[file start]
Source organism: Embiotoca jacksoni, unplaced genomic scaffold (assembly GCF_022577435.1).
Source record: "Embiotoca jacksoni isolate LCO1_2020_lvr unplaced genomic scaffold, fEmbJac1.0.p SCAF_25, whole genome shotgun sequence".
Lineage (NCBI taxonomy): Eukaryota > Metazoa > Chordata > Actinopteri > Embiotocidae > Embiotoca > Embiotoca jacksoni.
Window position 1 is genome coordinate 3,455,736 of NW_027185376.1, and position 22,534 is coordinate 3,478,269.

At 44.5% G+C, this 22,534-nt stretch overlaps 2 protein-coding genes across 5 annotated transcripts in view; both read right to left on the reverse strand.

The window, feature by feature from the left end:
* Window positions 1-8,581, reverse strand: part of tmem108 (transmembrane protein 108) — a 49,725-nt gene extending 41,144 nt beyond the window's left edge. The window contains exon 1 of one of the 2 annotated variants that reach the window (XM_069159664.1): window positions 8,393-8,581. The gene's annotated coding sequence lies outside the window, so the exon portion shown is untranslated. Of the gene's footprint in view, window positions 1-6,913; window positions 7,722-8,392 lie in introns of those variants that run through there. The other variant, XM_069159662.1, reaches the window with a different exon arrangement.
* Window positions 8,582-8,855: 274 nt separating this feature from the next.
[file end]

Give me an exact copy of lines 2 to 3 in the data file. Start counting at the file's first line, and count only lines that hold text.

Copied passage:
Source record: "Embiotoca jacksoni isolate LCO1_2020_lvr unplaced genomic scaffold, fEmbJac1.0.p SCAF_25, whole genome shotgun sequence".
Lineage (NCBI taxonomy): Eukaryota > Metazoa > Chordata > Actinopteri > Embiotocidae > Embiotoca > Embiotoca jacksoni.